As mentioned in a previous post, government policy in Britain has seen a successful motion towards reducing net immigration, characterised most prominently by a significant toughening up of visa regulations this year. In spite of this, prominent voices on the right have recently been calling for a selective easing of this approach.
In a paper devoted to the enrichment of the digital economy, Chris Yiu praises the UK's largely forward-thinking practices. Coming from a long standing "tradition of excellence", British universities are prioritising the expansion of their STEM (Science, Technology, Engineering and Mathematics) department, and London remains within the top three locations in the world for technology start-ups.
Nevertheless, there are some crucial problems with the current state of affairs. It is apparent that, while universities appear to be successfully upping the pace of education, the British school system is lagging well behind. School IT courses for example often merely involve training students in one or two common collections of tools, such as Microsoft's Office suite, while entirely neglecting fundamentals, such as computer programming, that allow secondary school leavers to be genuinely competitive on the international skills market. The quality of university graduates also appears to leave something to be desired, as demand for skills continues to vastly exceed the supply within the UK.
It is important to note that, in spite of Britain's friendliness to its own graduates, even foreign students who come to the country with fully-formed ideas for enterprise (the sort of start-ups current government policy seeks to encourage) often find themselves unable to stay and are instead forced to look elsewhere. In essence, this allows other countries to tap Britain's well-developed higher education system with their best candidates without having to worry about the loss of their skills, knowing with some certainty that such students will be forced to return once fully trained. The immigration system currently makes allowances, in the form of the "Tier 1 (Graduate Entrepreneur)" visas that exist for highly skilled graduates with big ideas, although they require a prohibitively high amount of funding from British sources as well as being capped at 10 visas per educational institution and at 1,000 in total. With overseas students being natural targets to make up for such a skills shortfall, it is nonsensical and harmful to deny them access to the UK.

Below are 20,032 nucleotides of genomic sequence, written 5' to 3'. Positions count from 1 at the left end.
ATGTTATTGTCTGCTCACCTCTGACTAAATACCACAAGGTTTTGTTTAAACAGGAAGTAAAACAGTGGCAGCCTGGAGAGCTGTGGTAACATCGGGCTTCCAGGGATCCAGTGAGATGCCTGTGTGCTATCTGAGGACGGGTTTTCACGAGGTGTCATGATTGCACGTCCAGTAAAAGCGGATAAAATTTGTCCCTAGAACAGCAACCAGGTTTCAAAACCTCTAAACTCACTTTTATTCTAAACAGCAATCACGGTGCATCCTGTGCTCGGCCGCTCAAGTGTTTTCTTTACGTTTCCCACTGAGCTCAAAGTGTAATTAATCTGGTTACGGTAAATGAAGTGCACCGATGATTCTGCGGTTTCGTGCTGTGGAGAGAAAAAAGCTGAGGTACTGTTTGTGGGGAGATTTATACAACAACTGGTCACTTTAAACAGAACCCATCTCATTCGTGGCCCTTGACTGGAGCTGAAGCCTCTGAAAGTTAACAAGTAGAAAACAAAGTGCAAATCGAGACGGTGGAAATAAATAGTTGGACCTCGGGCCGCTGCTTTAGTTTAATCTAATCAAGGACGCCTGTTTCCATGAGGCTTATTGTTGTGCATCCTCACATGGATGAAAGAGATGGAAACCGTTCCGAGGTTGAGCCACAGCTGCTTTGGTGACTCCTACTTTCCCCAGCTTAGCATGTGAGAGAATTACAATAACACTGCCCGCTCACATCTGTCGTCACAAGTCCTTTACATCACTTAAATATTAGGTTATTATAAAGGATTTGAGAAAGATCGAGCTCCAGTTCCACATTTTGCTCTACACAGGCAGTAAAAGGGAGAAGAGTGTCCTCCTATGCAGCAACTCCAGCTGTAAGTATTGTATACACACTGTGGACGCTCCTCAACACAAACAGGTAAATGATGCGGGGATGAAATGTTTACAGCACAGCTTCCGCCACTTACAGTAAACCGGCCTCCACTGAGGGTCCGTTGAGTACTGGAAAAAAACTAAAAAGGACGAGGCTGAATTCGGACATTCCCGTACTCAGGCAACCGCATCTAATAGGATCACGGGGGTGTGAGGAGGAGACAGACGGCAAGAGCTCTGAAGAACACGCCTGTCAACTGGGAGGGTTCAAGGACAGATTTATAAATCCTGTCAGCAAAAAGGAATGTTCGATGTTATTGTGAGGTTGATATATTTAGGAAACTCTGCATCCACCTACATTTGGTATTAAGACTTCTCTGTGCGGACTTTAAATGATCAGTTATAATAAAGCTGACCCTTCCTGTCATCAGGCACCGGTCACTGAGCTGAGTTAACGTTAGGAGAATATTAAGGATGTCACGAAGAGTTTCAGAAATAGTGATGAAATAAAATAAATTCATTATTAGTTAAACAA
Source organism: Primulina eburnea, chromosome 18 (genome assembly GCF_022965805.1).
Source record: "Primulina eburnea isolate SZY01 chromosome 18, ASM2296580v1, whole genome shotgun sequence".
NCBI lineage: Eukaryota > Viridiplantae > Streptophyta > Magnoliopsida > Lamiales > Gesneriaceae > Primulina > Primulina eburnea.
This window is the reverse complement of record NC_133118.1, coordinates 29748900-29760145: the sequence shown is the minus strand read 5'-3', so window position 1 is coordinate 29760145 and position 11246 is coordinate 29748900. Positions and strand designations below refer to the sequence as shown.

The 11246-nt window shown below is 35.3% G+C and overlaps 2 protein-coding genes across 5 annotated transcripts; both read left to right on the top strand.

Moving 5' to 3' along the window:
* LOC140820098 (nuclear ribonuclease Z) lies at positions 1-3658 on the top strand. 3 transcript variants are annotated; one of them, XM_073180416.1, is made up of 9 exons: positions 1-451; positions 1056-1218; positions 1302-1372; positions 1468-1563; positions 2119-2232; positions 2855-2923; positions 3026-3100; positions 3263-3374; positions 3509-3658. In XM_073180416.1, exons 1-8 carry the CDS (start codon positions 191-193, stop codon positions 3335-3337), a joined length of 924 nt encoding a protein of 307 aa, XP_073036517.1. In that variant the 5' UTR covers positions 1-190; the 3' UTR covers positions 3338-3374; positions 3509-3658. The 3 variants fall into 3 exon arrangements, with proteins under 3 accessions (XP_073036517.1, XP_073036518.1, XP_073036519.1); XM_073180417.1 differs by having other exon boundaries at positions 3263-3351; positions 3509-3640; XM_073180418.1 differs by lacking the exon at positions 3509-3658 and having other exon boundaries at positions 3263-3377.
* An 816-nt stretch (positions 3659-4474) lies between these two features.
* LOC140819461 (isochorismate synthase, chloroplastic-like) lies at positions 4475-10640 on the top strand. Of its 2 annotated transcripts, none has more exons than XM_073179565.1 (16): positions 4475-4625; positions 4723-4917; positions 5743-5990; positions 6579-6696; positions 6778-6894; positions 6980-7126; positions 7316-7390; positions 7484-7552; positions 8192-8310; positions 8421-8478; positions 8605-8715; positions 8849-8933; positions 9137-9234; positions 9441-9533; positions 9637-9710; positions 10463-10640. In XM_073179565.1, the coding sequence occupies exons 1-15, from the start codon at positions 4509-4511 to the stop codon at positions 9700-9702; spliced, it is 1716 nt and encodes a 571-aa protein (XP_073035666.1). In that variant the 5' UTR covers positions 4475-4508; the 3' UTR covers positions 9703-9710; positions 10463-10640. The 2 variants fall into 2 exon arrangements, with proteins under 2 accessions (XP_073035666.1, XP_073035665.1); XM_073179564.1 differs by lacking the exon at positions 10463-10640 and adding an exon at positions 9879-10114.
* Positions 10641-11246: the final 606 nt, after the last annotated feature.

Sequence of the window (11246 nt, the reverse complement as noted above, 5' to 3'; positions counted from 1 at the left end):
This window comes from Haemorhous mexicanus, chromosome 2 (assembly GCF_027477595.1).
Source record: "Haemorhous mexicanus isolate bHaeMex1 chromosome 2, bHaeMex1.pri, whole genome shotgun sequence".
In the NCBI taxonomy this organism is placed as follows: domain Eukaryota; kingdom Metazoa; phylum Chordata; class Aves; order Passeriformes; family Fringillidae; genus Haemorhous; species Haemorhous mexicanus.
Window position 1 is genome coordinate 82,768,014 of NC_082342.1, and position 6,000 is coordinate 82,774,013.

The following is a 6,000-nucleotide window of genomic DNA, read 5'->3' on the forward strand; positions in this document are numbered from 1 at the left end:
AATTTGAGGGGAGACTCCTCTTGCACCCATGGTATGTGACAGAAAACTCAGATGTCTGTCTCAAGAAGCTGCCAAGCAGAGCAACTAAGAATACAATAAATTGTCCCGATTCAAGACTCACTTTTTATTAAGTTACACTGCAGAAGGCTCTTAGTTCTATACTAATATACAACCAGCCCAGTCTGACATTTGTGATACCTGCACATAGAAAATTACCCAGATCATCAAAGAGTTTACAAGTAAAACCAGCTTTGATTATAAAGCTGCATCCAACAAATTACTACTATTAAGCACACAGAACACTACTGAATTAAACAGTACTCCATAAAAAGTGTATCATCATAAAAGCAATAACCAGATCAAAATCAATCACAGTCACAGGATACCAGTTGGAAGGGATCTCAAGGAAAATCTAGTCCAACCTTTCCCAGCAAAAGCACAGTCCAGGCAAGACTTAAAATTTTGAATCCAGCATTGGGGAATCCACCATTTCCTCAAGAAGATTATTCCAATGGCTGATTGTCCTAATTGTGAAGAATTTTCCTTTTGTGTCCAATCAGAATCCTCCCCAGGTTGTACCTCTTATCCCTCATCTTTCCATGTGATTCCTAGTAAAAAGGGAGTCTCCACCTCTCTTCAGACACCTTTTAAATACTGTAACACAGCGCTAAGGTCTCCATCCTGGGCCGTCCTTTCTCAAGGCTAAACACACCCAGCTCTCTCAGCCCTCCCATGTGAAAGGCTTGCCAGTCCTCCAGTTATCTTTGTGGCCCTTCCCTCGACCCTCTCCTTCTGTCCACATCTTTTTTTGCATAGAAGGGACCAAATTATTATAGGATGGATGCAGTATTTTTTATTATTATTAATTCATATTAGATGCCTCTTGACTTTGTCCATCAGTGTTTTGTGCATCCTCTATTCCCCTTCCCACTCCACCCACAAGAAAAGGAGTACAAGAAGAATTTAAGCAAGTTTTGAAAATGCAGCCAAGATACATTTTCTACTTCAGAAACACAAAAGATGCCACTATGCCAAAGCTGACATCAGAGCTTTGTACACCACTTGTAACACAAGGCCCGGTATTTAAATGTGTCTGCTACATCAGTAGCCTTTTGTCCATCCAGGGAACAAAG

Nevertheless, it is a risky move to attempt to second-guess the future of the digital economy while ignoring the roles other highly skilled graduates might have to play. In this respect, Yiu's paper is somewhat short-sighted, recommending as it does specific visa benefits for foreign students completing courses in STEM subjects alone, allowing them to remain within the country for two years while looking for appropriate careers. While such a move would certainly be welcome, and would no doubt serve to bolster the ranks of suffering technology companies significantly, it would have even more benefit if applied to high-quality graduates across the board. A two year limit would allow Britain to retain many of the best candidates for a variety of professions as they leave university and would grant a much more wide-reaching advantage than such a narrow and ad hoc proposal.
As for the home market, it is quite rightly recommended that more emphasis is needed on the development of creative technical skills throughout all stages of education. This Conservative government would do well to learn from the mistakes of their Labour predecessors who sought to increase the quantity of graduates while ignoring their quality, resulting in the current circumstance of only half of the available workforce of STEM graduates being employed in relevant fields. While attempting to retain talent attracted from overseas therefore, much remains to be done to improve the technological education of students in this country, both at school and university.
This post is a response to Yiu, C. "Bits and Billions: A Blueprint for High-Impact Digital Entrepreneurship in the UK" Policy Exchange (2012). The report can be downloaded here. Reference was also made to Levy, C. and Hopkins, L "Shaping Up For Innovation: Are we Delivering the Right Skills for the 2020 Knowledge Economy?" The Work Foundation (2010), which can be found here.